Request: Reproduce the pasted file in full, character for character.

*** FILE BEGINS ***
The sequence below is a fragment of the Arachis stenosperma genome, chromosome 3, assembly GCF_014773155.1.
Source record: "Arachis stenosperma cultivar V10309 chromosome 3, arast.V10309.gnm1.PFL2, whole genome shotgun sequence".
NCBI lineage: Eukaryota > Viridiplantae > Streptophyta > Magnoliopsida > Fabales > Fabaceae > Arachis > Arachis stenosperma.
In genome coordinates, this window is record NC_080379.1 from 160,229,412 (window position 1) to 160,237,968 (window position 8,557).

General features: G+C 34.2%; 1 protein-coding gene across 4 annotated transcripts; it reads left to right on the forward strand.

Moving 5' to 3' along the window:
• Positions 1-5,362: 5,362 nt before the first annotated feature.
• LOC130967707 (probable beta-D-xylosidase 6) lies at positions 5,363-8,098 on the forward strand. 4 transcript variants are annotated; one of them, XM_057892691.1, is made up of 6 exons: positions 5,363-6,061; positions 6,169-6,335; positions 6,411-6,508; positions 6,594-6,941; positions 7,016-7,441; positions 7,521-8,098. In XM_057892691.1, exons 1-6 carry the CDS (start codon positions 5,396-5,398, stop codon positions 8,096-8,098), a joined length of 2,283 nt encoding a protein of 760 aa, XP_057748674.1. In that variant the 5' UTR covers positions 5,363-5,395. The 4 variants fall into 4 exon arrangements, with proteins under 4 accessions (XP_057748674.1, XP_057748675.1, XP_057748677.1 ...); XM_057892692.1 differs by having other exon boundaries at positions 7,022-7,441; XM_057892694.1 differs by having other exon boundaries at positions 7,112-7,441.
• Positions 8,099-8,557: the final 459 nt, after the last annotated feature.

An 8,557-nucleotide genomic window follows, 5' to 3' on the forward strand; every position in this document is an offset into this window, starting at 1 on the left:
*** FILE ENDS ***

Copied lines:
The sequence below is a fragment of the Arachis stenosperma genome, chromosome 3, assembly GCF_014773155.1.
Source record: "Arachis stenosperma cultivar V10309 chromosome 3, arast.V10309.gnm1.PFL2, whole genome shotgun sequence".
NCBI lineage: Eukaryota > Viridiplantae > Streptophyta > Magnoliopsida > Fabales > Fabaceae > Arachis > Arachis stenosperma.
In genome coordinates, this window is record NC_080379.1 from 160,229,412 (window position 1) to 160,237,968 (window position 8,557).

General features: G+C 34.2%; 1 protein-coding gene across 4 annotated transcripts; it reads left to right on the forward strand.

Moving 5' to 3' along the window:
• Positions 1-5,362: 5,362 nt before the first annotated feature.
• LOC130967707 (probable beta-D-xylosidase 6) lies at positions 5,363-8,098 on the forward strand. 4 transcript variants are annotated; one of them, XM_057892691.1, is made up of 6 exons: positions 5,363-6,061; positions 6,169-6,335; positions 6,411-6,508; positions 6,594-6,941; positions 7,016-7,441; positions 7,521-8,098. In XM_057892691.1, exons 1-6 carry the CDS (start codon positions 5,396-5,398, stop codon positions 8,096-8,098), a joined length of 2,283 nt encoding a protein of 760 aa, XP_057748674.1. In that variant the 5' UTR covers positions 5,363-5,395. The 4 variants fall into 4 exon arrangements, with proteins under 4 accessions (XP_057748674.1, XP_057748675.1, XP_057748677.1 ...); XM_057892692.1 differs by having other exon boundaries at positions 7,022-7,441; XM_057892694.1 differs by having other exon boundaries at positions 7,112-7,441.
• Positions 8,099-8,557: the final 459 nt, after the last annotated feature.

An 8,557-nucleotide genomic window follows, 5' to 3' on the forward strand; every position in this document is an offset into this window, starting at 1 on the left: